I am not going to try to predict in any precise way the future of higher education. I prefer to live by the adage that goes “The future cannot be predicted, but futures can be invented” (penned in 1963 by physicist Dennis Gabor, inventor of the hologram). I would like to see universities build a future in which they offer a variety of forms of education. Some forms – perhaps entirely online – will be free to all. Some forms – with significant amounts of face-to-face teacher-student and student-student contact – will be costlier to provide and will be priced accordingly. A given university will be involved in several forms of education and will manage its overall finances accordingly.
The arrival of digital technology in higher education does not mean the death of face-to- face education. The picture is much more subtle — and interesting — than that. Back to Andrew Grove, the great business strategist. In 1996, at the dawn of the Internet, when many people were declaring that clicks would replace bricks in every industry one could name, Grove took a much more nuanced view of the changes to be expected. In Only the Paranoid Survive, he wrote: “There will be new players on the scene to be sure, but they are just as likely to play the role of complementors as competitors.” (The term “complementor,” which I coined with my colleague Barry Nalebuff, refers to a provider of complementary, rather than competing, products or services.) Similarly, in the landscape of higher education today, online and face-to-face education will sometimes be in competition with each other, and will sometimes complement each other. The flipped classroom — where basic lecture material is moved online and the classroom becomes a workshop — is a good example of the latter.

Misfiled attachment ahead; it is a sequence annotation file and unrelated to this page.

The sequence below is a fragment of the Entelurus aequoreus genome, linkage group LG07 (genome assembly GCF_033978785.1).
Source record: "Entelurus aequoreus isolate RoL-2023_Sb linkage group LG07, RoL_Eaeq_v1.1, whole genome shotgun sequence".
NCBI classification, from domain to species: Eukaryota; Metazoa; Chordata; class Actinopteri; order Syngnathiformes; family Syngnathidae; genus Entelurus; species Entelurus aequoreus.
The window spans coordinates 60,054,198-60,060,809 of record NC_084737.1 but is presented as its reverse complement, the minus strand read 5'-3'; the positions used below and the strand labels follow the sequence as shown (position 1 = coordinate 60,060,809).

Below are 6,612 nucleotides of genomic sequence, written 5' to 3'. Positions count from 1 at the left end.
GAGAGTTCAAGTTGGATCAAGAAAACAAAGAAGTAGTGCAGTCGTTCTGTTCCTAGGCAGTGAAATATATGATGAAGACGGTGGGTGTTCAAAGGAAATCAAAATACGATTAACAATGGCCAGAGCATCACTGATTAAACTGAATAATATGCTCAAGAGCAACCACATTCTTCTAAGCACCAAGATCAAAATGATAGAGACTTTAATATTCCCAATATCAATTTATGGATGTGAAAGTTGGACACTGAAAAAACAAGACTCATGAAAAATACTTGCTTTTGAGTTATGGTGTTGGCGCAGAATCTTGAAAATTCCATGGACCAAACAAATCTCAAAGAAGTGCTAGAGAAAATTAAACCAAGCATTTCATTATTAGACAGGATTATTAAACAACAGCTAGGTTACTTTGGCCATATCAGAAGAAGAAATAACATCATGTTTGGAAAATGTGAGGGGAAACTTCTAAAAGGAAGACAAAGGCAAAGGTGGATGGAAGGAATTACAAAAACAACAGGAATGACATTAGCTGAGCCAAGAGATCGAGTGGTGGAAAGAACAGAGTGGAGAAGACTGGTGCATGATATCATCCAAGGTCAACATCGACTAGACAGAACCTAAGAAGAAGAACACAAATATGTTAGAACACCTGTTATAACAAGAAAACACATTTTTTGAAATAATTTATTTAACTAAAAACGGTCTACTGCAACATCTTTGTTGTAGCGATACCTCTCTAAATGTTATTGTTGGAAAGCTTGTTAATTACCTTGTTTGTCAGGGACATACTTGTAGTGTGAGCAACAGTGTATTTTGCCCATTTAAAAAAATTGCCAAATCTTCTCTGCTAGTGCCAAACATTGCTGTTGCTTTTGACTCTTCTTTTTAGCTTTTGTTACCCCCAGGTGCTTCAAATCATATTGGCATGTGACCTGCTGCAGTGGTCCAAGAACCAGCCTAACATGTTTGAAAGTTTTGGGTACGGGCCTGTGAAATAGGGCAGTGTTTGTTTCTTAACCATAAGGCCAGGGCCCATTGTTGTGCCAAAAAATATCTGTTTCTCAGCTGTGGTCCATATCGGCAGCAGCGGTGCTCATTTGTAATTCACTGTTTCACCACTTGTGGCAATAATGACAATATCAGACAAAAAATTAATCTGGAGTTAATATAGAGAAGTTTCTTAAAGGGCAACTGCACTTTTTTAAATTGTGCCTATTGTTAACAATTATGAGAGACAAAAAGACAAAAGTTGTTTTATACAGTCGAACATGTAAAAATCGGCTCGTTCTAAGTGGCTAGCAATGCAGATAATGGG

The future for universities will be as interesting as they choose to make it.
Joining the Movement
Back in my office in Boston in 1996, where I was sitting admiring the concept of a SIP, I did wonder what it would be like to find myself in the midst of a real-life instance of one. Well, I got my wish. (As the saying goes: “Be careful what you wish for!”)
I may have been primed by my reading back in the 1990s to spot a real-life SIP. But, recently, I have been learning a lot about what happens at a SIP – in particular, about how organizations react to them. My fellow academics who are social theorists would not be surprised by the ‘dialectical friction’ that arises in organizations at such a moment. It is the tension between people who see an opportunity to break from the past and people who see change mainly as risk.
I have also been learning how much bringing about change in an organization is about building a social movement that advocates for change. As we all know, social movements today can utilize digital technology to bring people together and help coordinate action, and they can be all the more effective because of this. So, there is some irony in my publishing this piece in the old medium of an ink-on-paper publication (perhaps, though, you are reading it on the online version). Still, irony noted, I will use this opportunity to ask you, the students, as fellow members of our Stern community, to work together with my team and me to create, here and now, the best education we can.
My teammates, Jessy Hsieh and Jerllin Cheng, and I hold what we call Exploration Hours every Wednesday afternoon from 4:00pm to 6:00pm in Tisch 5-11. Please join us there so that we can work together.